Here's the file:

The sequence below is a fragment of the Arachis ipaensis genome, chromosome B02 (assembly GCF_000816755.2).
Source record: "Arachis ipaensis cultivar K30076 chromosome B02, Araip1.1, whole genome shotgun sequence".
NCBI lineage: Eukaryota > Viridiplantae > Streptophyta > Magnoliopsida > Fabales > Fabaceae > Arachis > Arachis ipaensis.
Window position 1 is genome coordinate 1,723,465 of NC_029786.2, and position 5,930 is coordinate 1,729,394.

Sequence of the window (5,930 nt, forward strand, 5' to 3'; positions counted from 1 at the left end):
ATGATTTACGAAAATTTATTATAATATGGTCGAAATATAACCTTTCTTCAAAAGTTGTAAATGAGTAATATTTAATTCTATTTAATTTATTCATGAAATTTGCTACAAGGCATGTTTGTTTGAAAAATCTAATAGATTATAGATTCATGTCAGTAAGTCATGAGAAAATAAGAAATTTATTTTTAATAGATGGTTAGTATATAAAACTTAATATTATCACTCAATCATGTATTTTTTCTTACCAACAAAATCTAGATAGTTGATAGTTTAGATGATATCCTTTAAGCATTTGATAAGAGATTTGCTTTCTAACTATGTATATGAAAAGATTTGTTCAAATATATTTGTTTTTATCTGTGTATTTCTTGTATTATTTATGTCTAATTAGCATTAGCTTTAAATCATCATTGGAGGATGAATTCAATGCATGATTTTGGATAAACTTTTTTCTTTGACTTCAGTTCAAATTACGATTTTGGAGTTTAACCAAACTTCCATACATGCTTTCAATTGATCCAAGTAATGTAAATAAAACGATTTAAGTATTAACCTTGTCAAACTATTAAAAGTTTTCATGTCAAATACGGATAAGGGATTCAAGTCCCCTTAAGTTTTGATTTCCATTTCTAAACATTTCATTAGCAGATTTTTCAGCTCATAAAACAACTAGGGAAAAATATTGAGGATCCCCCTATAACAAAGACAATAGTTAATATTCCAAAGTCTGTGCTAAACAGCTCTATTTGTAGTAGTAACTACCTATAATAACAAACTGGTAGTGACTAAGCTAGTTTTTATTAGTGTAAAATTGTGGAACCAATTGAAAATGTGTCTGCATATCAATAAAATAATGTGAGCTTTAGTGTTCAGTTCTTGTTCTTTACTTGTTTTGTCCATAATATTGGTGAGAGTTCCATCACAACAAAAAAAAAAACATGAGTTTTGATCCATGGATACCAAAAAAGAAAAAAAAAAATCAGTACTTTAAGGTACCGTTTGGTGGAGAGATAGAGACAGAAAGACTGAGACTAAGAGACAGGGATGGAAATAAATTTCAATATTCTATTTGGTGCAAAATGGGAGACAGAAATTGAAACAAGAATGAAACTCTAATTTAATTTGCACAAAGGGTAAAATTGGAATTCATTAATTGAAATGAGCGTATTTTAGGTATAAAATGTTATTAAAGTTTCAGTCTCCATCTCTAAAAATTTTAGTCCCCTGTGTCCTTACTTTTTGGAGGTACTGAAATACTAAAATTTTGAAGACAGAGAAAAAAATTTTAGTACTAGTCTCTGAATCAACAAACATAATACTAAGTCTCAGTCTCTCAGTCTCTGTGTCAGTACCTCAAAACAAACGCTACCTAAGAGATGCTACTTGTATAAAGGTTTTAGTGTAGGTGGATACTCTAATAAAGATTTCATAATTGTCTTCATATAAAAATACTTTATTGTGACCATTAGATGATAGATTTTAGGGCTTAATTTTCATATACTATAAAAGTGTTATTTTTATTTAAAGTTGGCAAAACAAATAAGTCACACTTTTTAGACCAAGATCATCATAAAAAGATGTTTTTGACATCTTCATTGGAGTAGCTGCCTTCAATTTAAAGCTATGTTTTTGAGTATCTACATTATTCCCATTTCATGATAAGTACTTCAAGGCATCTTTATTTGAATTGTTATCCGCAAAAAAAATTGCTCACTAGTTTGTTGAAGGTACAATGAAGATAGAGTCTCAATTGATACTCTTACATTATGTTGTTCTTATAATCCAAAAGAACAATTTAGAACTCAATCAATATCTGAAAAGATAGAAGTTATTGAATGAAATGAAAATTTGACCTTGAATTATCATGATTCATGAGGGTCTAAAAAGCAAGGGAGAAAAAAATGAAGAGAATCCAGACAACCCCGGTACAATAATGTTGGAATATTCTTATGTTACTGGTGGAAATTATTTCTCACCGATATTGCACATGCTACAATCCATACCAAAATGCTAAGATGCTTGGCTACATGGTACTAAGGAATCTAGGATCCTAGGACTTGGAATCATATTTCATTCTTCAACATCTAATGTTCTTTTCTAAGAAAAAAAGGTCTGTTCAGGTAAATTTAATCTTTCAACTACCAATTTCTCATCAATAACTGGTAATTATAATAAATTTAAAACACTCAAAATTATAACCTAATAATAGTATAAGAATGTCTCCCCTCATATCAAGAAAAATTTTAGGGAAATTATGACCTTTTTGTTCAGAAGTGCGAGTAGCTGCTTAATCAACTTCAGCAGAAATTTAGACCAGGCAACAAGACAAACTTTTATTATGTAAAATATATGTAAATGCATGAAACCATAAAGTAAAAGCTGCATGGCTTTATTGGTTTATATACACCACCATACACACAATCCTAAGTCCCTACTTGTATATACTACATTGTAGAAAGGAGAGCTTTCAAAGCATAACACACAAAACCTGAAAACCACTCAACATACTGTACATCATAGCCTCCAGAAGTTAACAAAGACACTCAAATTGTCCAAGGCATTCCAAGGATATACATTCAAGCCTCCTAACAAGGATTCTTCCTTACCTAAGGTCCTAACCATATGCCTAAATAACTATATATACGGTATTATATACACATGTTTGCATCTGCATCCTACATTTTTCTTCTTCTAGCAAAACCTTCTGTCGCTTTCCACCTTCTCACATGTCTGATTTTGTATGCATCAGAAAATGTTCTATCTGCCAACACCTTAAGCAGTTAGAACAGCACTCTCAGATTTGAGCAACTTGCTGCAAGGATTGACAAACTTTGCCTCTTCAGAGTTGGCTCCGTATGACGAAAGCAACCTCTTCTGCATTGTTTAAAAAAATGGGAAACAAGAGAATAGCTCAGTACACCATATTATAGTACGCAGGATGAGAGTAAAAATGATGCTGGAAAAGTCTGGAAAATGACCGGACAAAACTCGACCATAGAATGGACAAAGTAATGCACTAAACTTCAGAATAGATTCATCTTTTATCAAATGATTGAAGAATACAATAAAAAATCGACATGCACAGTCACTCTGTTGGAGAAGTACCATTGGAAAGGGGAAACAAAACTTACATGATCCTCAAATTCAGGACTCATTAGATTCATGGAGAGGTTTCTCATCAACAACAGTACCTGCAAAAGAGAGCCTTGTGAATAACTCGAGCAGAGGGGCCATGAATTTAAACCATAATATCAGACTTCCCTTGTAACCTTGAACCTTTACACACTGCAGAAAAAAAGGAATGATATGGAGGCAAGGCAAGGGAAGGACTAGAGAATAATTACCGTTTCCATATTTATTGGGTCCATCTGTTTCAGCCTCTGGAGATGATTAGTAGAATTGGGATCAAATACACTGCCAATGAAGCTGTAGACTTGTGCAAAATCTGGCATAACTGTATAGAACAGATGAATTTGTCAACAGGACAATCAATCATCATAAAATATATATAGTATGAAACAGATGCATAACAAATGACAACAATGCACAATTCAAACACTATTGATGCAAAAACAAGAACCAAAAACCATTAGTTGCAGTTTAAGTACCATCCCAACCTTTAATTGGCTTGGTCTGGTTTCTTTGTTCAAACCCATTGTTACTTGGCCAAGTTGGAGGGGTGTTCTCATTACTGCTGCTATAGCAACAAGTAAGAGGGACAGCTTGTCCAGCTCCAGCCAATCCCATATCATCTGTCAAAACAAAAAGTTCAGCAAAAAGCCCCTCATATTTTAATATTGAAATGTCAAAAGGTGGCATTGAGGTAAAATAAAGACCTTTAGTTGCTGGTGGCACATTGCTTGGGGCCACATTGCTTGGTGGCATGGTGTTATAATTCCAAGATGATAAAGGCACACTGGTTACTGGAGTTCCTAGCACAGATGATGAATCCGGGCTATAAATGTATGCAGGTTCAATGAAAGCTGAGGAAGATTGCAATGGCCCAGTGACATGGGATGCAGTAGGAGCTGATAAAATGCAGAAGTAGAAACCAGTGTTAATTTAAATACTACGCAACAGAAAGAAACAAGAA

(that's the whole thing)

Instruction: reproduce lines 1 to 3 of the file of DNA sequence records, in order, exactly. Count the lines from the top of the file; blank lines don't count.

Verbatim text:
The sequence below is a fragment of the Arachis ipaensis genome, chromosome B02 (assembly GCF_000816755.2).
Source record: "Arachis ipaensis cultivar K30076 chromosome B02, Araip1.1, whole genome shotgun sequence".
NCBI lineage: Eukaryota > Viridiplantae > Streptophyta > Magnoliopsida > Fabales > Fabaceae > Arachis > Arachis ipaensis.